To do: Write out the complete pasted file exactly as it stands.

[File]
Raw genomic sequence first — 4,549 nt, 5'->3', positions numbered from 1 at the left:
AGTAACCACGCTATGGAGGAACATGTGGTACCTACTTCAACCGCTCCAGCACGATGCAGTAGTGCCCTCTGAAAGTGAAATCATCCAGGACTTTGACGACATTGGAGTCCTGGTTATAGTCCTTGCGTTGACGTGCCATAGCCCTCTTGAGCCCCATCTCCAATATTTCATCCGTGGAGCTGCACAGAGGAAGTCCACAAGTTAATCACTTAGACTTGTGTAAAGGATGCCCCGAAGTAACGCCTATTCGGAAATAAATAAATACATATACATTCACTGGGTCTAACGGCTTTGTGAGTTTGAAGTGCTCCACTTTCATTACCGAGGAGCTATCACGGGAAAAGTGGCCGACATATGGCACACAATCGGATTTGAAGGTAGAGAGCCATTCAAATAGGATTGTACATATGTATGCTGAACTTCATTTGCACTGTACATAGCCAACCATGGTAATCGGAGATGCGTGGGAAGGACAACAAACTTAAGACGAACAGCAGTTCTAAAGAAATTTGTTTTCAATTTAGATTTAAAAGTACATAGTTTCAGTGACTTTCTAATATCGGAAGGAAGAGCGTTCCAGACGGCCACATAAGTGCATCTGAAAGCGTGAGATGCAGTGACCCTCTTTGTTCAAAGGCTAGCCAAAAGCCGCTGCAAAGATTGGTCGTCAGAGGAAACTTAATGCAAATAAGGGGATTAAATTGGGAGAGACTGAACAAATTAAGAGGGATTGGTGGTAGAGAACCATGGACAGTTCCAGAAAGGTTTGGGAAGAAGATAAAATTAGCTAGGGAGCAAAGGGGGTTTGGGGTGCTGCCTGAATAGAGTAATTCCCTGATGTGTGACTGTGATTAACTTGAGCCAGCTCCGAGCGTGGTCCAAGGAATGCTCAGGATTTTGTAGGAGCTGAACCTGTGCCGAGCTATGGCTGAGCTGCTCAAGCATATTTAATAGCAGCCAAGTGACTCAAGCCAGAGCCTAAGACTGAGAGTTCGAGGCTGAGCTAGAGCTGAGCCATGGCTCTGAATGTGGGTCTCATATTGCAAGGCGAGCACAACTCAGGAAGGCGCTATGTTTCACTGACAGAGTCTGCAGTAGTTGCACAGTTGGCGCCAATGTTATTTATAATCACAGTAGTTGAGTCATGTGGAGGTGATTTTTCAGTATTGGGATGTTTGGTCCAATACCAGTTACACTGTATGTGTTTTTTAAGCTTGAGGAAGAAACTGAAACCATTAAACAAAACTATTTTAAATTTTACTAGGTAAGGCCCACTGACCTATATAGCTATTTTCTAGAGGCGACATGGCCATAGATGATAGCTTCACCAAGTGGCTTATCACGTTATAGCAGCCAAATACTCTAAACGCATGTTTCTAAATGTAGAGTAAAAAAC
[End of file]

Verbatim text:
Raw genomic sequence first — 4,549 nt, 5'->3', positions numbered from 1 at the left:
AGTAACCACGCTATGGAGGAACATGTGGTACCTACTTCAACCGCTCCAGCACGATGCAGTAGTGCCCTCTGAAAGTGAAATCATCCAGGACTTTGACGACATTGGAGTCCTGGTTATAGTCCTTGCGTTGACGTGCCATAGCCCTCTTGAGCCCCATCTCCAATATTTCATCCGTGGAGCTGCACAGAGGAAGTCCACAAGTTAATCACTTAGACTTGTGTAAAGGATGCCCCGAAGTAACGCCTATTCGGAAATAAATAAATACATATACATTCACTGGGTCTAACGGCTTTGTGAGTTTGAAGTGCTCCACTTTCATTACCGAGGAGCTATCACGGGAAAAGTGGCCGACATATGGCACACAATCGGATTTGAAGGTAGAGAGCCATTCAAATAGGATTGTACATATGTATGCTGAACTTCATTTGCACTGTACATAGCCAACCATGGTAATCGGAGATGCGTGGGAAGGACAACAAACTTAAGACGAACAGCAGTTCTAAAGAAATTTGTTTTCAATTTAGATTTAAAAGTACATAGTTTCAGTGACTTTCTAATATCGGAAGGAAGAGCGTTCCAGACGGCCACATAAGTGCATCTGAAAGCGTGAGATGCAGTGACCCTCTTTGTTCAAAGGCTAGCCAAAAGCCGCTGCAAAGATTGGTCGTCAGAGGAAACTTAATGCAAATAAGGGGATTAAATTGGGAGAGACTGAACAAATTAAGAGGGATTGGTGGTAGAGAACCATGGACAGTTCCAGAAAGGTTTGGGAAGAAGATAAAATTAGCTAGGGAGCAAAGGGGGTTTGGGGTGCTGCCTGAATAGAGTAATTCCCTGATGTGTGACTGTGATTAACTTGAGCCAGCTCCGAGCGTGGTCCAAGGAATGCTCAGGATTTTGTAGGAGCTGAACCTGTGCCGAGCTATGGCTGAGCTGCTCAAGCATATTTAATAGCAGCCAAGTGACTCAAGCCAGAGCCTAAGACTGAGAGTTCGAGGCTGAGCTAGAGCTGAGCCATGGCTCTGAATGTGGGTCTCATATTGCAAGGCGAGCACAACTCAGGAAGGCGCTATGTTTCACTGACAGAGTCTGCAGTAGTTGCACAGTTGGCGCCAATGTTATTTATAATCACAGTAGTTGAGTCATGTGGAGGTGATTTTTCAGTATTGGGATGTTTGGTCCAATACCAGTTACACTGTATGTGTTTTTTAAGCTTGAGGAAGAAACTGAAACCATTAAACAAAACTATTTTAAATTTTACTAGGTAAGGCCCACTGACCTATATAGCTATTTTCTAGAGGCGACATGGCCATAGATGATAGCTTCACCAAGTGGCTTATCACGTTATAGCAGCCAAATACTCTAAACGCATGTTTCTAAATGTAGAGTAAAAAAC